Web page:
The rest of my gear gets plugged into an $8 radio shack 3-cig adapter I attached to the side of the radio console. I plug in my Davis Weather Station, my CB, and my Police Scanner into that. My cell phone charges from the cig-plug that comes built into the car.

Simple setup, but on the limited space I do have to work with, it's easier for me.
 
One thing to be careful about using those mulitple cig lighter jacks, is to totally up the amperage of what your plugging in to them. Most vehicles, the circuit on the cigarette lighter is only rated at 3-5 amps. Going over that would naturally blow the fuse, and while at first thought you might just stick in a bigger fuse, you have to remember that the wire going to that is ALSO rated at a very low amperage, so putting a bigger fuse in is just asking for a fire.

You'd probably be ok running a scanner or cell phone charger, stuff like that. Anything that you can broadcast with is definitely going to pull more amps than that circuit is rated for. Check the little labels on every thing you plan on plugging in to that and total up the maximum amperage and make sure it's not over what that stock cigarette lighter outlet is rated for.

Of course, all of that is complicated a bit more on newer vehicles that have some of those "auxilary power outlets" that may or may not be rated for a higher amperage.

I usually have one those multiple outlets installed, but I wire it into the secondary electrical system with higher rated wire.
 
Just a note, since I always get a LOT of questions about how I did this or that on a vehicle, and since I am about to completely outfit a new chase van from scratch, we have decided to make a video about putting together a chase vehicle. Should answer a lot of questions and provide some insights. I might even post a few pics of the process as we go here.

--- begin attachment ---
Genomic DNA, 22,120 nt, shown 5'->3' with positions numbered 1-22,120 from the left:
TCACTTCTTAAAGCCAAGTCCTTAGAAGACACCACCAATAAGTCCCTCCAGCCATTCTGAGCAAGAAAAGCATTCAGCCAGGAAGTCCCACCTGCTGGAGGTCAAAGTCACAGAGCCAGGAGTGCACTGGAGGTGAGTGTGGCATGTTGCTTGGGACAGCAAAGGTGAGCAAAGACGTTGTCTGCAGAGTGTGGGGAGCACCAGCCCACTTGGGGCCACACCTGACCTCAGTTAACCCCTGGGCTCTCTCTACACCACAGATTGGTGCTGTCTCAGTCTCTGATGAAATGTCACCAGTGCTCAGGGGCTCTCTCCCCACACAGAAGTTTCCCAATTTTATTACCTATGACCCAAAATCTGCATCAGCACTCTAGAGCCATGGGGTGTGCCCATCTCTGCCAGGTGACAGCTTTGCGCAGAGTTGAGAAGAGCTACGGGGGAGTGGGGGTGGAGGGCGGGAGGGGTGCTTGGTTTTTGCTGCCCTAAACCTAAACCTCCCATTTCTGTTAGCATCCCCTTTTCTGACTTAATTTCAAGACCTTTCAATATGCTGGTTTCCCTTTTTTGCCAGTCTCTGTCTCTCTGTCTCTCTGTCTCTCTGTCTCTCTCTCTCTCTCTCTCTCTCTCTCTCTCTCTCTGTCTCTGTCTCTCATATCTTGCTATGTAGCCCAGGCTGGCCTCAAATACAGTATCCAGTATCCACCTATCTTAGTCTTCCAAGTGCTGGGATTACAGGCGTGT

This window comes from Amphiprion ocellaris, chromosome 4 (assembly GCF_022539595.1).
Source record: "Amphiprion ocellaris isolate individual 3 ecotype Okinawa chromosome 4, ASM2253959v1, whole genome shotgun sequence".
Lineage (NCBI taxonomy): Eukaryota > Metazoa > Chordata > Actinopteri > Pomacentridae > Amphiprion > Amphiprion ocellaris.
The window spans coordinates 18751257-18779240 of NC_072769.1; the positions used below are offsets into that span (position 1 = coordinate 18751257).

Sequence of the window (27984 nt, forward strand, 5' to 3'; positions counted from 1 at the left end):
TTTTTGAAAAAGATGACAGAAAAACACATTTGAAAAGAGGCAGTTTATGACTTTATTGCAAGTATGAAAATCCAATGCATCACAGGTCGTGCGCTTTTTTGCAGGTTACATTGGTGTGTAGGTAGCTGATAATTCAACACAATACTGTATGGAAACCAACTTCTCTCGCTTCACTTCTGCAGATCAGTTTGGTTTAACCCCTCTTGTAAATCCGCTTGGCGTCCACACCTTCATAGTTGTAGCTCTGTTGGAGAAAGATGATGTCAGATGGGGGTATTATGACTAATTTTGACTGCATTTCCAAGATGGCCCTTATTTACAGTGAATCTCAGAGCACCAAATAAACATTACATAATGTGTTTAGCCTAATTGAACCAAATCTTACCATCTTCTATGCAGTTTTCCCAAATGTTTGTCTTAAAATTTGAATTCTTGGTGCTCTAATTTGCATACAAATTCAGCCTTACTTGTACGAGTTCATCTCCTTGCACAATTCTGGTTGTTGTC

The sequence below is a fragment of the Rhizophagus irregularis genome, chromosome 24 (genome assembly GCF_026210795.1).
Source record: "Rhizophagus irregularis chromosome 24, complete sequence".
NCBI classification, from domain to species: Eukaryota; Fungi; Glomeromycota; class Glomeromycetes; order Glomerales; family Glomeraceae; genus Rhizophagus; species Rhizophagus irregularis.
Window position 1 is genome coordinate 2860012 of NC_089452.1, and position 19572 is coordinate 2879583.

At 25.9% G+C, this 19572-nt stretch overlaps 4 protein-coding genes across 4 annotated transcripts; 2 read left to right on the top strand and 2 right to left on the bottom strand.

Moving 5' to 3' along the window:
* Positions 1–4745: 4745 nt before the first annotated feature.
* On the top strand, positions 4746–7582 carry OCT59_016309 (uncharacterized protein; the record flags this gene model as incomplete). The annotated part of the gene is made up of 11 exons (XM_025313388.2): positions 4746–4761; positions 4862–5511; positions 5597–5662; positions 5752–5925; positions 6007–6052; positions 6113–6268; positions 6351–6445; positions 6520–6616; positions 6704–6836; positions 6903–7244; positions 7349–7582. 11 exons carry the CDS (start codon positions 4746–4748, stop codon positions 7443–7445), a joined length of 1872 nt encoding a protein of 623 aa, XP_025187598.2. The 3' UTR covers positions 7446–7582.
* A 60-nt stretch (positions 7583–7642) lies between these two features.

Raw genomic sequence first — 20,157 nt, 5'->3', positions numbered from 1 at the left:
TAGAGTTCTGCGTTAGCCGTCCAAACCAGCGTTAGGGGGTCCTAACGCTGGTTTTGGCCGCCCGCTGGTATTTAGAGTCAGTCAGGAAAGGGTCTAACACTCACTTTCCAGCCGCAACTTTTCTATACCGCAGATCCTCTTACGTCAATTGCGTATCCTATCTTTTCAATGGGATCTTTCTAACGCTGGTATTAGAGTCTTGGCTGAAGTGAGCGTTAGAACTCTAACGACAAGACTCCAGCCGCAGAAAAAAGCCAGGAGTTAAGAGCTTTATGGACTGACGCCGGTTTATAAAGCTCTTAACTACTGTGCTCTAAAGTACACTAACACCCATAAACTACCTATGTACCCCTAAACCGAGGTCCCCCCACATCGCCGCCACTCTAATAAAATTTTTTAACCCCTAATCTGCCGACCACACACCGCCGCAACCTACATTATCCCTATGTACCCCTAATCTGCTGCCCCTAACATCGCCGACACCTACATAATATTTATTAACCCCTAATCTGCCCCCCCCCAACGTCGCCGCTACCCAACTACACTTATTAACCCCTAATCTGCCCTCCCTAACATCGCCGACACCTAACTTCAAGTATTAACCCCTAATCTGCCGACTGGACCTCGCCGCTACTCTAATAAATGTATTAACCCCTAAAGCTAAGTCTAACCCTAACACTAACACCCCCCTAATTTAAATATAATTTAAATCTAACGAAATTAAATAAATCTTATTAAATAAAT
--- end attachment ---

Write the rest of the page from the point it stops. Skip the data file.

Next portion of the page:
Originally posted by Andrew Geil
That wasn't me. ;> I've made my submissions, but they've all involved potential fire hazards. ;)

I knew. :wink: Someone posted it a while back. I saw the link to my pics in my site logs. I dropped in and made a quick visit to clarify some things.
 
Originally posted by David Drummond
Just a note, since I always get a LOT of questions about how I did this or that on a vehicle, and since I am about to completely outfit a new chase van from scratch, we have decided to make a video about putting together a chase vehicle. Should answer a lot of questions and provide some insights. I might even post a few pics of the process as we go here.

That is a great idea! Since you've done this a few times I'm sure you've learned from a few mistakes :lol:
 
Originally posted by Sheila_Ward

That is a great idea! Since you've done this a few times I'm sure you've learned from a few mistakes :lol:

Yeah, I have refined the process quiet a bit. Found out things didn't work, or how something could work even better. A good part of it is just taking your time and doing things the right way. When I was on the fire dept I used to set up all of the new volunteers vehicles with lighting systems, and did some rework on some of the older trucks, updating the lighting on them to current standards. I enjoy the heck out of vehicle wiring! I get a real kick out of engineering something into an application that it wasn't originally designed for, getting it to work, and be useful.

Sad thing is I can't even look at a vehicle without sizing up it's potential as a chase vehicle. :lol:
 
Anderson Powerpoles

I have every piece of my amateur radio equipment setup for Anderson Powerpole Connectors in the shack & vehicle. These connectors have been adopted as the standard for ARES/RACES. If you configure your equipment with these connectors, you will be able to connect your rig to any ARES/RACES setup in the country - no adpapters or rewiring.
I have recently completed the assembly of my ARES/RACES portable station if you would liike to take a look at the connectors. Pics aren't the best, and the equipment is connected on the back of the unit where the outlet covers are, which protect the powerpole connections from damage.

www.freespiritmassage.net/N3QXX/ares_races.htm

Take care all & 73.

Christopher, N3QXX